They poured into each other like separate veins
feeding the same river, then just as soon divided
back into two streams, in a far corner of Ukraine.

One stream of ordinary Jews, their children playing
– peace be with you- among gentiles in the market square.
The other— rich as the Torah’s truth— raised on sayings
of sages; fine satin frock coats they used to wear.

Which of these two tendencies shall I bequeath
to my children’s children? For when God’s hand
separated the streams, I was left in a wasteland

between them, dried out from an unrooted life–
To Torah and the market I am equally foreign,
and dry wasteland itself is my tradition.

“That’s the poem. But it is not just a mood, as you say. For me it is a years-long experience that has now been formed into a poem. It is a part of my being. Or the other way around.

“OK, I will admit, he went on, I agree with you. I have a share in transforming the language from the market, workshop and kitchen into hymn. The exploited craftsman, the repressed Jewish woman, the apprentice, and the serving girl have become eloquent through us Yiddish poets and are have made it out into the wider world. So, they went out into the wider world, became spellbound by the earth in her fullness, and left us behind, abandoned. Left Mother Yiddish standing there, embarrassed. Ashamed of her own flesh and blood.

“Listen to what kind of a language is spoken here in shul at the celebration of this occasion, waving his hand sadly, whether by the parents or the children. Mother Yiddish is debased here. And there, across the ocean, no one is left — killed off. What remains is locked in jail. And in Israel? In the Jewish State, Mame Lozhn is seen as an outside language, a foreign tongue.

“Warsaw is gone, Brownsville is silent, my dear Simon, Jerusalem does not want our Mother Yiddish. Yehupetz, Kazrilivke, and Berdichev have been put in jail, surrounded by goyishe guards. And we, Jewish poets in America, went into raptures over the richness of Yiddish. We dressed it up and adorned it with all kinds of literary airs and jewelry. Momma Yiddish has become a Grande Dame. But we have neglected the family. The whole family left her, does not want to know her, or looks at her as at a stranger. We Yiddish writers sit here near Momma Yiddish, alone, without sons, without daughters, and without grandchildren. Was it worth it?”

He spoke quietly as if he were talking to himself. It was the first time I had heard him talk about such matters. Usually he talked about literature in general, rarely about himself and about the future fate of the Yiddish language and literature. I answered him:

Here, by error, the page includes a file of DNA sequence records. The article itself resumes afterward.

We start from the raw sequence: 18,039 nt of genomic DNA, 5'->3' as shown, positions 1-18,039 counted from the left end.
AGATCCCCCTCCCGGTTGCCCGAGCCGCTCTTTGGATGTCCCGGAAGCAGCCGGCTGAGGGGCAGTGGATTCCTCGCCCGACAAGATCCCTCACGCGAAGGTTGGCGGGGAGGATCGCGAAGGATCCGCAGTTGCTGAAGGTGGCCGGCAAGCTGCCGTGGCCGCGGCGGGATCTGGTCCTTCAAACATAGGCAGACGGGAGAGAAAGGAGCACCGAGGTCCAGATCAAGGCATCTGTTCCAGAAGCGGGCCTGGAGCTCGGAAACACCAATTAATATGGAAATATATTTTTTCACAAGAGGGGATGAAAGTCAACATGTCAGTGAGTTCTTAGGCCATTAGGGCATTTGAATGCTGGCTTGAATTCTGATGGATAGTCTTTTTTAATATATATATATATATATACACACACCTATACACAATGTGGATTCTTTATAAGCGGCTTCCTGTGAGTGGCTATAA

“Mani Leib, suppose that everything you are saying is true, even. Truly great creations are never lost. You will not convince me with you despair. Yes, it was worth it!”

“You’re probably right, it was worth it. But even if our creations are preserved, and I am not at all so sure they will be, it is no consolation. I will be translated into a classical English, into a prophetic-sounding Lozhn Koydesh, or a wooden Modern Hebrew. It will be read by generations who are not rooted in my Jews, my Ukrainian Jews, in these seven Jews:

Seven Jews ride and ride
ride to the yearly fair,
bringing raisins, bringing almonds,
hoping to sell them there.

The roads are rainy, the night black.
The wheels of the wagons clack.
Black and rainy are the roads,
their horses barely drag their loads…

See, I cannot be satisfied with beneficiaries. I want heirs, heirs of those Jews and an heir of mine.

That evening he read that very poem, “Seven Jews,” and the whole cycle of Elijah the Prophet poems from his book Wonder of Wonders. After the reading, over a cup of coffee, I said to him:

“So, you did not read just for beneficiaries. A poet only reads like that when he knows that he has his [own] listeners. It’s more evidence against your pessimism.”

He looked at me sharply:

“In your writing, which cuts like a knife, it seems you want to rebuild our lives and we want to make a fool of you. Maybe you are fooling yourself. Three listeners I know for sure I had. Maybe another couple out of the forty in the crowd. The rest are like estranged children who came to their father’s for a holiday. The father makes Kiddush. The children put on yarmulkes, listen with the longing and pleasure of their youths. Usually, they do not answer with an Amen. If they do, it is only a bit of nostalgia. The heirs are no Kiddush makers. Their children, absolutely not.”